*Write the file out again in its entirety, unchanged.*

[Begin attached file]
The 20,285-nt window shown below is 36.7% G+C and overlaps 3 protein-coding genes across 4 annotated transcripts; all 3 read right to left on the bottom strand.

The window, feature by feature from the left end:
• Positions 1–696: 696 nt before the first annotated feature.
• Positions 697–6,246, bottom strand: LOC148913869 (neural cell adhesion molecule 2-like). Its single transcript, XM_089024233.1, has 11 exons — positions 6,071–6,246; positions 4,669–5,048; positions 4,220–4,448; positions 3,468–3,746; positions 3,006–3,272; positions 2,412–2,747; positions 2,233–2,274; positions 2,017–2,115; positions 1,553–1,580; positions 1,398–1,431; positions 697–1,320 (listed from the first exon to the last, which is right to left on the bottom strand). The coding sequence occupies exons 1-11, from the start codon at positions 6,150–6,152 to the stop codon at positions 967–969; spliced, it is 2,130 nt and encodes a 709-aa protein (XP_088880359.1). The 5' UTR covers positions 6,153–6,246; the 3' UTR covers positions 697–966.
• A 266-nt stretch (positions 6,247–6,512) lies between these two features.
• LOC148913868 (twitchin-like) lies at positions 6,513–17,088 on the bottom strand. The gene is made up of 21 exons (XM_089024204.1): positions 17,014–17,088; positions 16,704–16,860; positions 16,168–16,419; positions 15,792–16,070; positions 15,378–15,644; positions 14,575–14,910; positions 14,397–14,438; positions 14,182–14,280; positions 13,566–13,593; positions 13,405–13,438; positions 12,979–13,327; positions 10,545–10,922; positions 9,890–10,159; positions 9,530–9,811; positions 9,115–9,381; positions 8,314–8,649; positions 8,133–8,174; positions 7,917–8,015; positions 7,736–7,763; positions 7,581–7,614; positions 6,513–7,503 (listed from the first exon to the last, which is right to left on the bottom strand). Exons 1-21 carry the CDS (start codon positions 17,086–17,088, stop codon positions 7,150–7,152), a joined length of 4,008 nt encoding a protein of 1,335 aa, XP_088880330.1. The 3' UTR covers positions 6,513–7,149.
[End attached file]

The 20,285-nt window shown below is 36.7% G+C and overlaps 3 protein-coding genes across 4 annotated transcripts; all 3 read right to left on the bottom strand.

The window, feature by feature from the left end:
• Positions 1–696: 696 nt before the first annotated feature.
• Positions 697–6,246, bottom strand: LOC148913869 (neural cell adhesion molecule 2-like). Its single transcript, XM_089024233.1, has 11 exons — positions 6,071–6,246; positions 4,669–5,048; positions 4,220–4,448; positions 3,468–3,746; positions 3,006–3,272; positions 2,412–2,747; positions 2,233–2,274; positions 2,017–2,115; positions 1,553–1,580; positions 1,398–1,431; positions 697–1,320 (listed from the first exon to the last, which is right to left on the bottom strand). The coding sequence occupies exons 1-11, from the start codon at positions 6,150–6,152 to the stop codon at positions 967–969; spliced, it is 2,130 nt and encodes a 709-aa protein (XP_088880359.1). The 5' UTR covers positions 6,153–6,246; the 3' UTR covers positions 697–966.
• A 266-nt stretch (positions 6,247–6,512) lies between these two features.
• LOC148913868 (twitchin-like) lies at positions 6,513–17,088 on the bottom strand. The gene is made up of 21 exons (XM_089024204.1): positions 17,014–17,088; positions 16,704–16,860; positions 16,168–16,419; positions 15,792–16,070; positions 15,378–15,644; positions 14,575–14,910; positions 14,397–14,438; positions 14,182–14,280; positions 13,566–13,593; positions 13,405–13,438; positions 12,979–13,327; positions 10,545–10,922; positions 9,890–10,159; positions 9,530–9,811; positions 9,115–9,381; positions 8,314–8,649; positions 8,133–8,174; positions 7,917–8,015; positions 7,736–7,763; positions 7,581–7,614; positions 6,513–7,503 (listed from the first exon to the last, which is right to left on the bottom strand). Exons 1-21 carry the CDS (start codon positions 17,086–17,088, stop codon positions 7,150–7,152), a joined length of 4,008 nt encoding a protein of 1,335 aa, XP_088880330.1. The 3' UTR covers positions 6,513–7,149.